Tag: libration

Libration libretto

By Phil Plait | September 17, 2012 12:30 pm

Sticking with my theme of art and astronomy

Back in March 2012, I posted a remarkable video from NASA’s Goddard Space Flight Center (where I used to work) showing the motion of the Moon and how its appearance changes over the course of the year. The video went somewhat viral – probably because of the awesome music I added from Kevin Macleod – and I was pleased with it.

But then my friend, the skeptic and awesomely talented mezzo-soprano Hai-Ting Chin, asked me about libration, because she was working on a musical piece about it. She’s done several scientific songs with her partner Matthew Schickele, so it’s not as weird as it sounds. At least, not for them. Or me.

So we chatted back and forth a bit, and the result is this amazing piece of haunting and lovely music.

She sang this at the 2012 NECSS, and I wish I could’ve been there to hear it. Wow. My sister’s a mezzo-soprano, so I have some familiarity here: Hai-Ting’s voice is incredible. The piano is played by Erika Switzer.

I know the words to operatic music can be difficult to understand, so here are the lyrics:

This is animation.
Each frame represents one hour;
the whole, one year.
The moon keeps the same face to us,
but not exactly the same face.
Because of the tilt and shape of its orbit
we see the moon from slightly different angles.
In a time lapse it looks like it’s wobbling.
This is libration.
That rocking and tilting is real,
it’s called libration.

The moon’s orbit is not a circle,
but an ellipse.
The speed varies,
but the spin is constant.
Together these geometries
let us look East a little more,
then West a little more.
And the orbit’s tilt
let’s us look South a little more,
then North a little more.
This is libration.
The moon’s libration.

How flipping cool is this? Hai-Ting and Matt write the Scopes Monkey Choir blog, which you should have in your feed reader.

I love how science inspires art. Love. I hope to see more and more of this kind of scientific art as time goes on. The more ways we can show people how amazing and wonderful the Universe is, the better.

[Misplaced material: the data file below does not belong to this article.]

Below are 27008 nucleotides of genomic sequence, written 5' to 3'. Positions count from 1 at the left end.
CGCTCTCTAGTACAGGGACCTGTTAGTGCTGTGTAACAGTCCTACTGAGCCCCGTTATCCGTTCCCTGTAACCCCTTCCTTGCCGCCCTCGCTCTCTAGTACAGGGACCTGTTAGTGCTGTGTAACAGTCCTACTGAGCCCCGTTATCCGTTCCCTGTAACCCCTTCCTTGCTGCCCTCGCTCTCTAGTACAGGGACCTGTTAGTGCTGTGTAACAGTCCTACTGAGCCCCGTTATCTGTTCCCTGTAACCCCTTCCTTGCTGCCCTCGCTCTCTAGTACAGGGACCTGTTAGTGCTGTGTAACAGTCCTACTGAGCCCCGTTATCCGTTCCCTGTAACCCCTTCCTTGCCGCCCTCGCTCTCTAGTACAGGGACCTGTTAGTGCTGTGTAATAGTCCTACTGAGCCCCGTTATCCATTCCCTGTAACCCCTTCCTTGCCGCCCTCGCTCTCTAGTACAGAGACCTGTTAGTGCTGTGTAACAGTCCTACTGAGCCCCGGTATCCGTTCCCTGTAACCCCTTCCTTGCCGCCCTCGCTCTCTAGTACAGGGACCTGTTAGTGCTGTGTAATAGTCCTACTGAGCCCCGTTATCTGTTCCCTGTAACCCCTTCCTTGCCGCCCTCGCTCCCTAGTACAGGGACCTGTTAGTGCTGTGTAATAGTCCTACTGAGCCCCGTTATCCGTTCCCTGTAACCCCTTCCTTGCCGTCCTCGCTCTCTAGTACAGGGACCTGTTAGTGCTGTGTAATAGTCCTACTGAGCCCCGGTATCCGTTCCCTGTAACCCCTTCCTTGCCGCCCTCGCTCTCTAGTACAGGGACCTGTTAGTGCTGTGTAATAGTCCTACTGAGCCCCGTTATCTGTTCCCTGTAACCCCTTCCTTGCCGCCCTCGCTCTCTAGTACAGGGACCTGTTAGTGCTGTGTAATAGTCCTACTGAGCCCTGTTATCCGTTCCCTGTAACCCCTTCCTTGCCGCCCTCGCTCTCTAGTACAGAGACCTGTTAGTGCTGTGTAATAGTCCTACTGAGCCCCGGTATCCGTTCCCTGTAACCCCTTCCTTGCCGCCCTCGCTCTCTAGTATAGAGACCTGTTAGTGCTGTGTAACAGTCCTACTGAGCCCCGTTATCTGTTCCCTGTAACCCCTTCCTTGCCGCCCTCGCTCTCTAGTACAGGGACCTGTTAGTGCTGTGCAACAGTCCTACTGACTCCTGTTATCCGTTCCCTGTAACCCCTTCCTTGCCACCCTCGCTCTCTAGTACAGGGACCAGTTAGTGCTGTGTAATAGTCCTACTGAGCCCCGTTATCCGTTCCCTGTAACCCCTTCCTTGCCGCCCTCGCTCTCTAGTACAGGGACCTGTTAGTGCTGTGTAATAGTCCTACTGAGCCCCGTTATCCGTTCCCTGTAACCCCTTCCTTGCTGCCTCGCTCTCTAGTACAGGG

Related Posts:

NASA Goddard rocks the Moon
Artwork OF DEATH
Music of the spheres
Mesmerizing visualization of a geomagnetic storm
All these worlds are yours…


NASA Goddard rocks the Moon

By Phil Plait | March 2, 2012 7:00 am

Wanna know what the Moon will look like at any time this year? And I mean what it really looks like, shadows and all?

Then go to the NASA Goddard Science Visualization Studio, where they have an amazing applet that shows you the Moon’s appearance on an hourly basis for the entire year!

Most times, websites showing you the phase of the Moon do it in big time chunks, like once per day or even per week, or they have a low-res image of the Moon with the dark part blacked out. But this one from NASA lets you enter the date and hour, for very high time resolution photo-realistic pictures.

The images are based on observations by the Lunar Reconnaissance Orbiter, which has been taken super-high-res images and altimetry data since it went into orbit our satellite in June 2009. The images show far more than just the lunar phase. For one thing, using the LRO altimeter data, it can calculate the lengths, directions, and positions of all the shadows of mountains, crater rims, and so on, knowing the angle of the Sun over the horizon.

After seeing it, my first thought was, "Someone should string these all together to make a video." I looked down the NASA page, et voila! They had! So I made it into a video on YouTube which I annotated. I also added music by Kevin MacLeod I rather like.

[Make sure to set it to HD for the full effect, which is mesmerizing.]

That weird rocking and tilting motion is real. It’s called libration. The Moon’s orbit around the Earth is elliptical, so sometimes it moves faster in its orbit than other times. However, the Moon’s spin is constant. The geometry of these two things add together, allowing us to sometimes peek a little bit over the eastern and western horizons. Not only that, the Moon’s orbit is tilted a bit with respect to our Equator, so we sometimes get a little peak over the north and south poles too.

I’ll note that these views of the Moon are not designed for people at different latitudes; for example, from Australia the Moon looks upside-down compared to how I’m used to seeing it in Boulder! Instead, these views show the Moon as if you are at the center of the Earth with your head pointed toward the north pole. Still, it’s an amazing thing, and well worth bookmarking. When I need to know what phase the Moon is in — and it happens several times a month for me — this is where I’ll check.

Image credit: NASA/Goddard Space Flight Center Scientific Visualization Studio. Music for the video is "Five Armies" by Kevin MacLeod.

MORE ABOUT: libration, Moon, phase

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